By Leslie H. Dixon
OXFORD — County Commissioners have been awarded a $180,000 Federal Aviation Administration grant to update the county airport 13-year old Master Plan.
The award will allow Oxford County to open up its nearly $500,000 reserve fund to begin major improvements to the airport once the Master Plan update is completed in about a year.
“The Master Plan has to go first,” County Administrator Scott Cole said Monday, July 25.
“Oxford County Airport is one of 25 general aviation airports in Maine. They all qualify for $150,000 a year in entitlement funding. You can pool it for four years. We have nearly one-half a million dollars in reserves [from the entitlement funding],” Cole said explaining the source of the Reserve Fund.
Cole said the county is currently finishing up requirements, such as having the documents reviewed by the county’s attorneys, to accept the grant by the Aug. 22 deadline. Once completed, the county will work with Richard Yarnold, president of Ballantine Aviation Consulting Services in Portland, to update the Master Plan.
The Federal Aviation Administration requires a Master Plan to be updated every 10 years. Oxford County Airport has not updated its plan in 13 years, Cole said.
The work will flesh out a number of future projects, such as the reconstruction the runway apron, motorizing the gate for cars (instead of the current and padlock system) and looking at perimeter fencing needs.
In addition to the needs to make some improvements to the airport, Cole said the lack of an updated Master Plan has also kept the airport from receiving some of the millions of dollars in federal money earmarked toward other Maine airports, including last month’s $550,000 award to Eastern Slope Regional Airport in Fryeburg.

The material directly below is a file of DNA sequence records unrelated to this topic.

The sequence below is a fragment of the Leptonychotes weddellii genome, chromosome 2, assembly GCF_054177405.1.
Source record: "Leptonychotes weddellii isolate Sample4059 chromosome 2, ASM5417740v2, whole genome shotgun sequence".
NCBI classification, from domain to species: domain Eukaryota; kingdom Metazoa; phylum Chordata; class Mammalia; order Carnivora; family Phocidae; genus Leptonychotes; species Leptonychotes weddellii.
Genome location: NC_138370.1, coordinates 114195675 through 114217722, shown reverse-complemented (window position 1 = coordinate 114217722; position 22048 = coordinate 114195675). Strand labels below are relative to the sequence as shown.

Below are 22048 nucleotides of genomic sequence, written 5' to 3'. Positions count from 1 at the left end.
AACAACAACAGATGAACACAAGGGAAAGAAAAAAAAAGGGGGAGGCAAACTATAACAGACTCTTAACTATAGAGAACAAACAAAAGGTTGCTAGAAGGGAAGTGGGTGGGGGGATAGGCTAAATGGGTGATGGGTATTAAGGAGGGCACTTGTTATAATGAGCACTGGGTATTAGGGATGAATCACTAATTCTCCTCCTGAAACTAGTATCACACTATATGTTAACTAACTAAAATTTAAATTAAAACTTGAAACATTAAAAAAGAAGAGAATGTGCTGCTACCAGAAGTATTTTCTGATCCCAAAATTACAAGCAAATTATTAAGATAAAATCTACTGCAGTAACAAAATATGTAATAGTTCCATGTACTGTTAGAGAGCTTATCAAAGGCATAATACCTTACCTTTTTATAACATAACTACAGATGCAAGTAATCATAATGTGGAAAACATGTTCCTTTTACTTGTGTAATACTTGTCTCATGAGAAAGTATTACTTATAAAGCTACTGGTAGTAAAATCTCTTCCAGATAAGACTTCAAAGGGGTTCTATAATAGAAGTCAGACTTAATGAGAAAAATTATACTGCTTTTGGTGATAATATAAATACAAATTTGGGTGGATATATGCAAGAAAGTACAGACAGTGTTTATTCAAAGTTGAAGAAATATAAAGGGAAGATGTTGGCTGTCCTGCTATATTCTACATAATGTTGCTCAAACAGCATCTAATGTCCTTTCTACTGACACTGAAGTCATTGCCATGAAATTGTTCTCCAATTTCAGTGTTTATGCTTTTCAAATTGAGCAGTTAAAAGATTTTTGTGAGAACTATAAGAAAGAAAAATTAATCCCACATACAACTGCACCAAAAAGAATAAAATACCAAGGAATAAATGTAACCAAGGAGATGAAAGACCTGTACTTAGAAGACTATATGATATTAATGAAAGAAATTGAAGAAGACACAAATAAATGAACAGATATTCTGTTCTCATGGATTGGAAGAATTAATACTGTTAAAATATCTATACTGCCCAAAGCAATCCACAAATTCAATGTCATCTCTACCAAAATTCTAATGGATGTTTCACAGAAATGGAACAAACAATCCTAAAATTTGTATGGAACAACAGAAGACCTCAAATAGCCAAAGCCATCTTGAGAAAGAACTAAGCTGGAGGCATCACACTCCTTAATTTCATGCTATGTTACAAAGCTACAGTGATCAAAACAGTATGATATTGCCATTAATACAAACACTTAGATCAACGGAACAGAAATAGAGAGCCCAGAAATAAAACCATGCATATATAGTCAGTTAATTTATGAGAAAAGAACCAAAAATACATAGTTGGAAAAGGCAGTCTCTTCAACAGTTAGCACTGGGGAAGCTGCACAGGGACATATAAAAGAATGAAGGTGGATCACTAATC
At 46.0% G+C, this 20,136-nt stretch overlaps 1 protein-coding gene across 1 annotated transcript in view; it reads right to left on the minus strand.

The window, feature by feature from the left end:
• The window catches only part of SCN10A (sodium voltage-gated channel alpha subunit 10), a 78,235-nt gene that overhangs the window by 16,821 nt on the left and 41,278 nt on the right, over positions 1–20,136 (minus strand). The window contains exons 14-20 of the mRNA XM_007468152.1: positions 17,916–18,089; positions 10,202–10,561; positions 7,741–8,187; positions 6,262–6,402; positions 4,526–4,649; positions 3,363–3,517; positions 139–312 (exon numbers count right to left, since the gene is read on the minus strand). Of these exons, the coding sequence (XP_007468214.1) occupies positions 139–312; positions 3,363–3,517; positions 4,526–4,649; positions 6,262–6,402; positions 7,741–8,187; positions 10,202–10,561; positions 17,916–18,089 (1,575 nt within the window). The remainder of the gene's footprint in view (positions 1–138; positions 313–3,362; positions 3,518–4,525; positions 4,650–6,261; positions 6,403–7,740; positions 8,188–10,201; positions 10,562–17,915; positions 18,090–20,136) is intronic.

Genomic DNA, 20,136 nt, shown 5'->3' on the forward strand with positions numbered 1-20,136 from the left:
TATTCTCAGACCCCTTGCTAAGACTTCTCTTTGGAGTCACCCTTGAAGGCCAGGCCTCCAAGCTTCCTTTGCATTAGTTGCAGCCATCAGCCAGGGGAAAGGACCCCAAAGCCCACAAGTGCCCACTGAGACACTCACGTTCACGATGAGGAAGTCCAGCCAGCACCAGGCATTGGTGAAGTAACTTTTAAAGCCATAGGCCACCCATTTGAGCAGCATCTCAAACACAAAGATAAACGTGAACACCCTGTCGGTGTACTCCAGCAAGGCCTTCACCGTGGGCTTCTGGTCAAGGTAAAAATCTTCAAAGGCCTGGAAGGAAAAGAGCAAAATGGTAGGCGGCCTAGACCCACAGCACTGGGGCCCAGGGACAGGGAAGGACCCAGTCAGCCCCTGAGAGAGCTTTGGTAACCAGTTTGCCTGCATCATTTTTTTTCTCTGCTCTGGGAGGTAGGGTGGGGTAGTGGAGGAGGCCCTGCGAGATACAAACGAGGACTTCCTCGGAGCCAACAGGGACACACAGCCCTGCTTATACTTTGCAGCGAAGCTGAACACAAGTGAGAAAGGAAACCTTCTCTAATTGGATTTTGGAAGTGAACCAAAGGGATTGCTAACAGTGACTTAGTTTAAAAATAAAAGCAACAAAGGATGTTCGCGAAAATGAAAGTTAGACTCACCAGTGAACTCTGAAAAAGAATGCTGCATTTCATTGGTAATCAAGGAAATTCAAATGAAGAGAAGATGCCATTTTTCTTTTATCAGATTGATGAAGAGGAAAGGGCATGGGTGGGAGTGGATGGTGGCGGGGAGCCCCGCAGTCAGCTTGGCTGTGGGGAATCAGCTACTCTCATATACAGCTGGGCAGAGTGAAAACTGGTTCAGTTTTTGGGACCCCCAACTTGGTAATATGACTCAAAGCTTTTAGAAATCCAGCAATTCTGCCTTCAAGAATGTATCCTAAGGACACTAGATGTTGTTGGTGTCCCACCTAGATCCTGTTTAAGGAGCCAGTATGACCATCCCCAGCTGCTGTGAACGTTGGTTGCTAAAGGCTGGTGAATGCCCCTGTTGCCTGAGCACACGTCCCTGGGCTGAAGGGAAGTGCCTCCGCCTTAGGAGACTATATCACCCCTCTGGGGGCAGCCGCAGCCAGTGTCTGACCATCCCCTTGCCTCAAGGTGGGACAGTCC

While work continues toward the updating the Master Plan, Cole and County Commissioners have been working to continue minimal operations at the local airport going.
“It’s a self-service operation,” said Cole.
Cole and County Commissioners met last week with about 20 people, largely owners of small planes, who either use the facility off Route 26 or wanted to hear more about it.
The meeting, held on Thursday, July 21, in the pilots’ lounge of the airport building at 97 Airport Road, covered a wide range of topics ranging from snow plowing the runway to lighting and parking. Cole categorized the meeting as “a good meeting.”
Cole said local money will probably be used for immediate issues, such as the repair of the hangar roof.
The 40,000-square-foot building has been largely unused and in disrepair since 2014 when County Commissioners evicted its sole tenant, Oxford Aviation, for violations of it lease conditions. Oxford Aviation was an airplane refurbishing business housed at the site.
Since then, options have been explored for reviving business possibilities in that location. A small portion is currently being used by a local aviator who is working in the building in exchange for maintenance work.
In addition to a possible expansion of leasing space with the aviator, Cole said some space may be reserved to use as an airplane hangar for pilots who want to keep their planes out of the weather.
“There’s lots of potential if we can find the right combination,” he said of the building’s use.
Part of the Master Plan process will be used to evaluate the future building use.
“It’s the ticket to other improvements,” he said.